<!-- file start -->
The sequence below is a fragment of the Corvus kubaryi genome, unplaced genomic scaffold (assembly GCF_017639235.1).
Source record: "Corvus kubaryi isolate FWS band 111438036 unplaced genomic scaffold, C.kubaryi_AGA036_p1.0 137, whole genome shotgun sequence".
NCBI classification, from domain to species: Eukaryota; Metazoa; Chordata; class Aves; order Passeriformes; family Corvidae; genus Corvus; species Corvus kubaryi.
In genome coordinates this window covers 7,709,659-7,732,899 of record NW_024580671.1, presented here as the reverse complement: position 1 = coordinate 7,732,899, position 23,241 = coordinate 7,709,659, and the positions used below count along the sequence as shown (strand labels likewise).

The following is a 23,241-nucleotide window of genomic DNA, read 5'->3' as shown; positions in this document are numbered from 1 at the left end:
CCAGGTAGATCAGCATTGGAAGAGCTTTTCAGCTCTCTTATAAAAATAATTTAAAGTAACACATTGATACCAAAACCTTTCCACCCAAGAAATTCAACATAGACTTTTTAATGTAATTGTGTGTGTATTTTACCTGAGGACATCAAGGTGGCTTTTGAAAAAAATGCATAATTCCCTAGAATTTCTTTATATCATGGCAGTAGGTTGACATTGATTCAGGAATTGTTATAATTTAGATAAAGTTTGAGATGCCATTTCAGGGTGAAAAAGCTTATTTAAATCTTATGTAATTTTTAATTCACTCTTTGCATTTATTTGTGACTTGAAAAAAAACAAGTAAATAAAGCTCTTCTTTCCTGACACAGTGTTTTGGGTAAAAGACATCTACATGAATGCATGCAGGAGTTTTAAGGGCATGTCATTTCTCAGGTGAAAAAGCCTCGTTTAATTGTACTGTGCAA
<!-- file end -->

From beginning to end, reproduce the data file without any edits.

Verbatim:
The sequence below is a fragment of the Corvus kubaryi genome, unplaced genomic scaffold (assembly GCF_017639235.1).
Source record: "Corvus kubaryi isolate FWS band 111438036 unplaced genomic scaffold, C.kubaryi_AGA036_p1.0 137, whole genome shotgun sequence".
NCBI classification, from domain to species: Eukaryota; Metazoa; Chordata; class Aves; order Passeriformes; family Corvidae; genus Corvus; species Corvus kubaryi.
In genome coordinates this window covers 7,709,659-7,732,899 of record NW_024580671.1, presented here as the reverse complement: position 1 = coordinate 7,732,899, position 23,241 = coordinate 7,709,659, and the positions used below count along the sequence as shown (strand labels likewise).

The following is a 23,241-nucleotide window of genomic DNA, read 5'->3' as shown; positions in this document are numbered from 1 at the left end:
CCAGGTAGATCAGCATTGGAAGAGCTTTTCAGCTCTCTTATAAAAATAATTTAAAGTAACACATTGATACCAAAACCTTTCCACCCAAGAAATTCAACATAGACTTTTTAATGTAATTGTGTGTGTATTTTACCTGAGGACATCAAGGTGGCTTTTGAAAAAAATGCATAATTCCCTAGAATTTCTTTATATCATGGCAGTAGGTTGACATTGATTCAGGAATTGTTATAATTTAGATAAAGTTTGAGATGCCATTTCAGGGTGAAAAAGCTTATTTAAATCTTATGTAATTTTTAATTCACTCTTTGCATTTATTTGTGACTTGAAAAAAAACAAGTAAATAAAGCTCTTCTTTCCTGACACAGTGTTTTGGGTAAAAGACATCTACATGAATGCATGCAGGAGTTTTAAGGGCATGTCATTTCTCAGGTGAAAAAGCCTCGTTTAATTGTACTGTGCAA